Beaven Dhliwayo Features Writer
The move by the Zimbabwe Anti-Corruption Commission (ZACC) to deal with corrupt elements when it comes to recruitment of student nurses in hospitals across the country was long overdue.
For decades, top hospital officials have been demanding bribes from prospective nurses for them to secure training places which is a serious case of corruption.
ZACC spokesperson John Makamure recently said staff at one of the country’s major hospitals are in the habit of allocating nurse training vacancies to their relatives, but go on to invite members of the public for interviews for the already taken-up posts.
Although he did not name the hospital, Makamure said the corrupt behaviour was unearthed by a systems audit and compliance review of Government ministries, departments and State entities the anti-graft body carried out.
The recruitment of nurses is an ethical issue that needs to be urgently looked into to address compliance challenges and save lives.
To date, the system of trainee nurses recruitment is tainted as some corrupt officials in health institutions keep demanding bribes and favouring their relatives for placement further weighing down a system already haunted by massive challenges.
Zimbabwe’s health sector lacks essential drugs, qualified and sober-minded workers and corruption in the recruitment processes further worsens the challenges the sector is facing.
In the past many parents and guardians used to fork large amounts of money in order for their loved ones to be accepted as trainee nurses in hospitals.
Prospective students were reportedly paying between $400 and $600 to be admitted to a nursing school.
The underhand dealings were so severe that at some hospitals places were being auctioned to thr highest bidder with those from affluent families offering as much as $1 000 to $1 200, subsequently buying out those that could not afford such amounts.
Such practices rob the health institutions of real talent because almost all students will be enrolled through the corrupt procedure with very few being thrown in from normal applications and interviews as cover-up.
This is one of the reasons why the healthcare system is packed with incompetent nurses who do not take proper care of patients.
Subsequently, because of negligence and lack of the zeal expected from a nurse many patients’ lives are being lost on a daily basis in hospitals.
One worrying incident is that of nurses at Parirenyatwa Hospital’s Mbuya Nehanda Maternity Ward who recently ignored calls for help by a woman who was giving birth leading to her death and that of her baby.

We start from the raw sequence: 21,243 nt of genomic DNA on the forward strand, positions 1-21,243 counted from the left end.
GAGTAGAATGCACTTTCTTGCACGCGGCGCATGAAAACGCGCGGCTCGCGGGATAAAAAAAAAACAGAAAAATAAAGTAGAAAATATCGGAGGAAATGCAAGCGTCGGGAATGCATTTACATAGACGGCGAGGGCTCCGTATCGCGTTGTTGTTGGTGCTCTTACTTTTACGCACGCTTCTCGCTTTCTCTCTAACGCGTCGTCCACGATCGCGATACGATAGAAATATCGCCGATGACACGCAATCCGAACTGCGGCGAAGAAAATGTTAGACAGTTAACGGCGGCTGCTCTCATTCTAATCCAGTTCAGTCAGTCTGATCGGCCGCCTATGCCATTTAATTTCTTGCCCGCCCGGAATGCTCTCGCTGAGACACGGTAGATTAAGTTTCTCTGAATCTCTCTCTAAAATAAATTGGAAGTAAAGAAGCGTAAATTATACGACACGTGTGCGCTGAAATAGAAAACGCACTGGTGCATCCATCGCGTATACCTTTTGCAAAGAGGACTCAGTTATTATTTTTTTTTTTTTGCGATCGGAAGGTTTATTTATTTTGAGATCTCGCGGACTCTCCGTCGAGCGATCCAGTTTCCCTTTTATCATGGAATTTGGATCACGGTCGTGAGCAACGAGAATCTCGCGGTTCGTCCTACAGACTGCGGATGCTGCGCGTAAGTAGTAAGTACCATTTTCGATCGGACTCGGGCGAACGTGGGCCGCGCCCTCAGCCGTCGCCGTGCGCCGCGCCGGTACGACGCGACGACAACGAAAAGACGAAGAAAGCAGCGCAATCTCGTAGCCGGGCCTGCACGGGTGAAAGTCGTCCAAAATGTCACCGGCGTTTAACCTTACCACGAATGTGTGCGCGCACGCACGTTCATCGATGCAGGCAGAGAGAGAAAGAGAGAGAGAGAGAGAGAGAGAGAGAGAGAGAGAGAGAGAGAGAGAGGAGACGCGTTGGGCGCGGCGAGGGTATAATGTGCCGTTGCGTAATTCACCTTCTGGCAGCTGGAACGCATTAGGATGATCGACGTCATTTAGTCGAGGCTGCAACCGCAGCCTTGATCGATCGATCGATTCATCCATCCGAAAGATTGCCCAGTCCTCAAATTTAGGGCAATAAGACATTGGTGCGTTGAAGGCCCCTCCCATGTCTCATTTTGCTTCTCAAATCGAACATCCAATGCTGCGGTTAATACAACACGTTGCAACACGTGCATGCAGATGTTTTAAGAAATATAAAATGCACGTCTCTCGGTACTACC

According to reports, the woman is reported to have been moaning from as early as 12 midnight up to 3am when she is said to have gone quiet up until she was discovered dead with the baby between her legs.
A woman in the same ward told reporters that nurses kept on saying that she was looking for attention by faking pain. May her soul rest in eternal peace.
Such is the kind of nurses that are produced from corrupt enrolments and this should stop forthwith.
They do not care and just come to work to get a salary yet risking people’s lives.
Authorities should put the top officials who corruptly recruit trainee nurses in jail for longer periods to send a warning to would- be offenders that nursing ismfor those with a passion for the job and not mercenaries.
Government should quickly roll out the mooted e-recruitment system for nursing institutions.
This means aspiring nurses will now submit their applications using the digital recruitment platform which will enhance accountability and eliminate corruption in the selection of candidates.
Last year more than a hundred prospective student nurses who had been issued with acceptance letters at one of the biggest referral hospitals in the country had their acceptance letters withdrawn after allegations that the recruitment was not done procedurally.
Of particular note was that there was no system in place to check, vet and record every application as it was being received, leaving a massive loophole allowing for the alleged clandestine receipt of applications into the selection process.
Additionally, the system was easily manipulated as it was controlled by some individuals who were not answerable to anyone other than themselves.
Zimbabwe should join other nations in online platforms as information and communication technologies are now widely used to enhance efficiency in various fields.
Globally, it is now widely believed that information communication technologies have the potential to end corruption which is weighing down economies.
Online platforms will create a synergy between Government, health institutions and the applicants thus improving transparency and accountability in the recruitment of trainee nurses.
Over the years, corrupt officials offered places to their relatives and those who paid a bribe hence the online system will now track and detect corruption in the recruitment processes.